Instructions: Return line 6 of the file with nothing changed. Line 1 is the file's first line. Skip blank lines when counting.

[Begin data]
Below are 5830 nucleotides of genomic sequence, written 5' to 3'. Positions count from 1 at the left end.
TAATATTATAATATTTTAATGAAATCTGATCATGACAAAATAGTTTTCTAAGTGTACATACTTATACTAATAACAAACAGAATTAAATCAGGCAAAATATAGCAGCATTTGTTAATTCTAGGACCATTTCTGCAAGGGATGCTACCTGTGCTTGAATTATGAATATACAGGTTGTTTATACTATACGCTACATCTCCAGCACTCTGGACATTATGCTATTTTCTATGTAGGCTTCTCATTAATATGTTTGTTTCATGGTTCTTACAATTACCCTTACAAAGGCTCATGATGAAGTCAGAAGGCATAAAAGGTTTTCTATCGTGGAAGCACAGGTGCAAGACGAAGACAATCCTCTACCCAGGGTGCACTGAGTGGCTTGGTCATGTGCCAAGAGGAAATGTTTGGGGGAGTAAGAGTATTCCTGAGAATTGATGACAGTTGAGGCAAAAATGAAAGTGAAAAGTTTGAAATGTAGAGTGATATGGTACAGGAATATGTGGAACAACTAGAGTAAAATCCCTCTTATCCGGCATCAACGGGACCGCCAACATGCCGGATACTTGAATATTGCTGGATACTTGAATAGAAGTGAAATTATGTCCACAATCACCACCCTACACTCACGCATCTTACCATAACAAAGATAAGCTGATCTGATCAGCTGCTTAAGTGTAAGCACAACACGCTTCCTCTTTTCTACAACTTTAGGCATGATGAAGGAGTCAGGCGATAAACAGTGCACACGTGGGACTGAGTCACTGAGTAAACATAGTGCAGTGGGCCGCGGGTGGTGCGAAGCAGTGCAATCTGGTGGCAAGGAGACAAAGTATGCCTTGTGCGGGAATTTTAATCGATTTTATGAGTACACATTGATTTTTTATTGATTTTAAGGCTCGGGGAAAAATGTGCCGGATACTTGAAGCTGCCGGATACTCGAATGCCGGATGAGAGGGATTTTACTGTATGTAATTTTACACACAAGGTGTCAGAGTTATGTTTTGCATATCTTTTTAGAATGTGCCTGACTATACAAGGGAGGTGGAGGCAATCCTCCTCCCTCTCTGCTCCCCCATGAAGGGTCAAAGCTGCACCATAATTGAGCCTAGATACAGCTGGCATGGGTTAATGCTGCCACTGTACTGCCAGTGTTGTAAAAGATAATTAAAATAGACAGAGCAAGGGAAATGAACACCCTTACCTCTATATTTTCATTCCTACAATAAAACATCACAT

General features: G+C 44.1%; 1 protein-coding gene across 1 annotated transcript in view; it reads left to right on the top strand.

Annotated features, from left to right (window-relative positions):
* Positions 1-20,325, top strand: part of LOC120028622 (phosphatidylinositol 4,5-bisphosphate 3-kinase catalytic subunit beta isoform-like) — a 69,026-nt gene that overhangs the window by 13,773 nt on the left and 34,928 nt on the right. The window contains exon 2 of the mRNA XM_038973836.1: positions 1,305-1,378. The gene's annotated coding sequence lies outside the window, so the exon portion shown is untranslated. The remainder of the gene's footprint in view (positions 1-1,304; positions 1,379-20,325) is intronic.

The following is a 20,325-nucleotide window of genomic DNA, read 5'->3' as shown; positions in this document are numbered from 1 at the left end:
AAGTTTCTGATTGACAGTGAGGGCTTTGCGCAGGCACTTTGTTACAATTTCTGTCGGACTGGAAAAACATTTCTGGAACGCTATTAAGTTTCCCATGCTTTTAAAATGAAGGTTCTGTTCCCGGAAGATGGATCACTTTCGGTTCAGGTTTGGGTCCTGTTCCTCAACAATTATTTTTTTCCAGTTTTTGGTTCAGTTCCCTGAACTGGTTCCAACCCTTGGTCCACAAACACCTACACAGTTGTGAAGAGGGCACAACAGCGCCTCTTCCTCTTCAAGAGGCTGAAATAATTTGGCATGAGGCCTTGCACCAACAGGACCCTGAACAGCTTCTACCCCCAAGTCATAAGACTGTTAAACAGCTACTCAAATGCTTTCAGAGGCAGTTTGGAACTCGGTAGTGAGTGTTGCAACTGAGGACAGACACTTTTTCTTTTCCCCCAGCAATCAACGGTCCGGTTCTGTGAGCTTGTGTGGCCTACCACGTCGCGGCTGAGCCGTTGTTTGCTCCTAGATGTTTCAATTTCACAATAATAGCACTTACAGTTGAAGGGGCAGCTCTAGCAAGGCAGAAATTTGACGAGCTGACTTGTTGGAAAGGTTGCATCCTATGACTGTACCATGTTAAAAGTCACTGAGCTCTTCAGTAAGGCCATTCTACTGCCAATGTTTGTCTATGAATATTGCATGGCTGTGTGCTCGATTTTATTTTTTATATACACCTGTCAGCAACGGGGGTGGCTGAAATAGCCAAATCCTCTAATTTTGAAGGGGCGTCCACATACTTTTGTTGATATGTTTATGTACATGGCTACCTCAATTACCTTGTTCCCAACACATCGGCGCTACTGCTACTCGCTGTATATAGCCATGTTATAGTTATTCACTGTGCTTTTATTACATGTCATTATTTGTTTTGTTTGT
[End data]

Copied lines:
The following is a 20,325-nucleotide window of genomic DNA, read 5'->3' as shown; positions in this document are numbered from 1 at the left end: